Changing a manager, whether at the start of a season or partway through the campaign, is an inherently risky move as clubs seek both an immediate impact and long-term improvement.
Thierry Henry’s atrocious start to life at AS Monaco currently stands as a stark example of how things can go wrong. For the following seven clubs, however, the gamble appears to be paying off handsomely at this stage in the European football calendar.
Lucien Favre, Borussia Dortmund
Replacing Peter Stoger, whose style of football failed to enthrall many Dortmund fans, Favre has brought a new verve to the Westfalenstadion. BVB are four points clear atop the Bundesliga and went 15 games unbeaten in all competitions to start the season, but that doesn’t tell the full story.
Thirty goals in 10 league games, plus the 4-0 demolition of Atletico Madrid in the Champions League last month, go further toward highlighting Favre’s impact. The former Nice coach has implemented a free-flowing attacking philosophy that perfectly fits his club’s strengths and allows stars like the effervescent Marco Reus and teenage sensation Jadon Sancho to shine. Favre’s summer signings such as Axel Witsel, Achraf Hakimi, and super-sub Paco Alcacer have only strengthened the side.
Thomas Tuchel, Paris Saint-Germain
It’s hard to improve on winning Ligue 1 by 13 points, but former Dortmund boss Tuchel, who replaced Arsenal-bound Unai Emery this summer, has done just that by turning a dominant giant into a multiple record-breaker.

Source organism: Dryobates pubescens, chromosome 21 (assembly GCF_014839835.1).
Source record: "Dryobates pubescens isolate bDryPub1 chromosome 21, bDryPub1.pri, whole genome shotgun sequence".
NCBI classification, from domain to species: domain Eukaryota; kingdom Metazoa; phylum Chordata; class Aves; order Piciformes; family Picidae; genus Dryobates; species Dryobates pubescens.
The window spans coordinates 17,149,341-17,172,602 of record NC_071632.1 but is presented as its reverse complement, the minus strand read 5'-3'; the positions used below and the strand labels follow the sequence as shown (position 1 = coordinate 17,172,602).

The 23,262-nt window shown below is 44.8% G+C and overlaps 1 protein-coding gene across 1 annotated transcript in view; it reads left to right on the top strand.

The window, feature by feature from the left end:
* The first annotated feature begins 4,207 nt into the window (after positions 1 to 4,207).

PSG became the first team ever across Europe’s top five leagues to win 12 consecutive domestic games to start a season. They have scored 41 goals and shipped just seven along the way, and are already 11 points clear at the summit despite limited summer transfer activity. Plus, under Tuchel, Kylian Mbappe’s transformation into one of world football’s best players appears complete.
Maurizio Sarri, Chelsea
Sarri-ball is producing results at Stamford Bridge. Whereas Antonio Conte’s Chelsea last season were wildly inconsistent and deeply fallible, Sarri’s Blues are unbeaten through 17 games since August’s Community Shield defeat. The former Napoli mastermind has seamlessly integrated his fast-paced, possession-based style in west London, using teacher’s pet Jorginho as the base in midfield.
Only once have Chelsea really teetered on the brink of losing their unbeaten record, before Ross Barkley’s last-gasp equalizer saved them against Manchester United. Were it not for Pep Guardiola’s irrepressible Manchester City, Sarri’s side would surely be the title favorite.
Adi Hutter, Eintracht Frankfurt
Aside from Dortmund and Bayern Munich’s inauspicious start under Niko Kovac, the biggest story in German football right now is in Frankfurt. Adi Hutter’s arrival from Swiss side Young Boys to replace Kovac at Eintracht appears a masterstroke as last season’s DFB-Pokal champions have blossomed into an exciting, vibrant, and genuinely high-caliber side.